The Federal Reserve reveals the outcome of its latest meeting today, including revised economic outlooks and a new ‘dot plot’ survey of future rate hikes.
Though the prospect of a rate hike is still on the distant horizon, with the vast majority of those polled in the previous dot plot envisioning increases starting in 2023, the matter of winding down the Fed’s unprecedented COVID-19 monetary stimulus efforts is one of far greater immediacy, with many betting that today’s statement will hint at a bond-buying winddown commencing in November.
The nature of the Fed’s exit from monetary stimulus represents high stakes for emerging markets, many of which are still grappling with the growth-impacts of the COVID-19 pandemic, particularly those that are highly dependent on service-heavy industries such as tourism. Resurgent inflation has taken hold worldwide, and particularly in emerging markets, some of which have been forced into raising rates far earlier than they would otherwise have liked.
A withdrawal of monetary stimulus is rightly seen as a prelude to rate hikes, and thus both will have the impact of drawing capital out of emerging markets. This in turn risks a downward spiral where interest rates are hiked to insulate capital and dampen inflation at the direct expense of growth. The stakes are made even higher by the ongoing COVID-19 pandemic, which risks a bifurcated global recovery that places emerging markets at a distinct disadvantage vis-à-vis heavily-vaccinated and ‘normalized’ developed economies.
The graphs illustrate how some of these dynamics have been playing out well before the Fed makes its big move (whenever that may be). Brazil, for example, was forced to hike rates right when COVID cases were raging earlier in the year, and more hikes are now planned amid persistent double-digit inflation. Higher rates of course also mean more expensive borrowing during a time of unprecedented debt accumulation around the world. One recent report from the International Institute of Finance found that emerging-market debt hit a record $36 trillion over the first three months of 2021, with recent increases fueled primarily by borrowing in Brazil, Russia, and Korea. The pain could be particularly pronounced for USD-denominated borrowers in the event that tapering produces a US dollar rally against emerging market currencies.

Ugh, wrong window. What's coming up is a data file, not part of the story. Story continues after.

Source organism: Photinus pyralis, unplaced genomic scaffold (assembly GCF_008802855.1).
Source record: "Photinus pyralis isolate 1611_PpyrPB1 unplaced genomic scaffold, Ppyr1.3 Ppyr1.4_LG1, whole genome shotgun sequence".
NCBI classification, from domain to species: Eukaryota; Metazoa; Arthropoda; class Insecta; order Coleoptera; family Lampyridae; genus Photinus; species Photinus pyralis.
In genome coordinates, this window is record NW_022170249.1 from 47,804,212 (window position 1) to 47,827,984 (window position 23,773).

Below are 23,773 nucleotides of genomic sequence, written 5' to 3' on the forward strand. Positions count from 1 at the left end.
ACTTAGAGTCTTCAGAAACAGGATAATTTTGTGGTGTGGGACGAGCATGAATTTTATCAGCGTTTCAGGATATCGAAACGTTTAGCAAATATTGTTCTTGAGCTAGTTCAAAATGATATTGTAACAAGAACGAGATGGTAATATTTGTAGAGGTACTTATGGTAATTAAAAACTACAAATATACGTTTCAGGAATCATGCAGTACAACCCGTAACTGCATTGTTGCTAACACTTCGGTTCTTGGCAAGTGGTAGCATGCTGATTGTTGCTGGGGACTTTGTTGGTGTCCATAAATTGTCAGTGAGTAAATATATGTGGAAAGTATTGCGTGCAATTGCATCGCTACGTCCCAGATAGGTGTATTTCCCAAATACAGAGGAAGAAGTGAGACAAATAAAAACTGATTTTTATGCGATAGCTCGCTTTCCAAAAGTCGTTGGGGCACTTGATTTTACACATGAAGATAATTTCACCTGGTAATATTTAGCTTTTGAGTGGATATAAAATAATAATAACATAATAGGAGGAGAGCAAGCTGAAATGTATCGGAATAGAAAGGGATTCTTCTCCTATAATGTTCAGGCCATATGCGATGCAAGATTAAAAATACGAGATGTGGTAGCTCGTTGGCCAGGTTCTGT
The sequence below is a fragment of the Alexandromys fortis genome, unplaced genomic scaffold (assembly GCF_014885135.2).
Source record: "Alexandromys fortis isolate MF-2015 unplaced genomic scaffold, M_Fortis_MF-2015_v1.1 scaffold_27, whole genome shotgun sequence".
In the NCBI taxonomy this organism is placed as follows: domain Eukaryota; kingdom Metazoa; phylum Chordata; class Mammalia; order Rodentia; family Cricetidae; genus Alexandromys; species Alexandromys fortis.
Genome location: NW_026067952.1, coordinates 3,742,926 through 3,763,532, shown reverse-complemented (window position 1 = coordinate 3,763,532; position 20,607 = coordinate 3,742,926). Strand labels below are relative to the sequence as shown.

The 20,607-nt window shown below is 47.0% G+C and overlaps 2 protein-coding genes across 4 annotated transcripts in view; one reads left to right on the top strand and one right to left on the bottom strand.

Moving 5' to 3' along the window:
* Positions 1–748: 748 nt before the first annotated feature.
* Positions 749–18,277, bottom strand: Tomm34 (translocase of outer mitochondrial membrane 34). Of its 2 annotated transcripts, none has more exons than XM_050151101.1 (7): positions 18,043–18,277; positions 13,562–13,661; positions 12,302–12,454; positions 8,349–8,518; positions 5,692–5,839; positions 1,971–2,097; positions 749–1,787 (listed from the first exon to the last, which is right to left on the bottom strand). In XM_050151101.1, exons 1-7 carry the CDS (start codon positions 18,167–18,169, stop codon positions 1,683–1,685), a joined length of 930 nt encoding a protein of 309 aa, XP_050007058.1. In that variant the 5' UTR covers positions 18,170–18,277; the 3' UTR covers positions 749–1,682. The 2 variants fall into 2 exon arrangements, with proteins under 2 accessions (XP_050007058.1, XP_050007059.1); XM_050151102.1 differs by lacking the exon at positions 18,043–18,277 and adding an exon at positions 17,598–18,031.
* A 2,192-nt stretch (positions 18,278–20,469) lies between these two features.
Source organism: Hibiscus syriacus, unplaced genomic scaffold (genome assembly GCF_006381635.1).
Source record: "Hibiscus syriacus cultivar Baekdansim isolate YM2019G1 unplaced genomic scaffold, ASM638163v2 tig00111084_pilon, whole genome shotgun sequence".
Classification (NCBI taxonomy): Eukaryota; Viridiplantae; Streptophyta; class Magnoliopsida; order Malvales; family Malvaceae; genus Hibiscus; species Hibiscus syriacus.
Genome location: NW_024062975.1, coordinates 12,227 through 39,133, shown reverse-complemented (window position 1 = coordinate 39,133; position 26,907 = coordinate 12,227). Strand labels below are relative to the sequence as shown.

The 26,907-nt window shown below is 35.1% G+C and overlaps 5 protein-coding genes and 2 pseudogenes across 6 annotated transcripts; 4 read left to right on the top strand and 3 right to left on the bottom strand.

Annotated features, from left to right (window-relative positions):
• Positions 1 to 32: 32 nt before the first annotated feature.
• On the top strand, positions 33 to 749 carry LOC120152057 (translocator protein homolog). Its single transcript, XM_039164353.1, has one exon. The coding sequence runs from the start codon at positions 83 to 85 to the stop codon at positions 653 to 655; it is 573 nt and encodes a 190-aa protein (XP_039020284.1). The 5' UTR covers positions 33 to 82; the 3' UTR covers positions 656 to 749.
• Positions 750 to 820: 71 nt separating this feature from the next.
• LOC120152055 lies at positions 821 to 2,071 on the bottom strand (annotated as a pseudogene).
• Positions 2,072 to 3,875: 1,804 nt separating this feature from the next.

Thus, the taper risks making an already tenuous economic outlook even worse for emerging markets, and not necessarily through any particular fault of the Federal Reserve’s FOMC. We’ve seen it once before in the ‘taper tantrum’ of 2013. However, one could argue that this episode was primarily a matter of market panic and poor signaling. Far more dangerous is the low-grade tantrum that endures, the one that continues to act as an anchor on global growth, not owing to any misunderstanding on the part of investors, but rather a slow and steady accumulation of debt, geopolitical tension, and logistical inefficiencies in the global economy.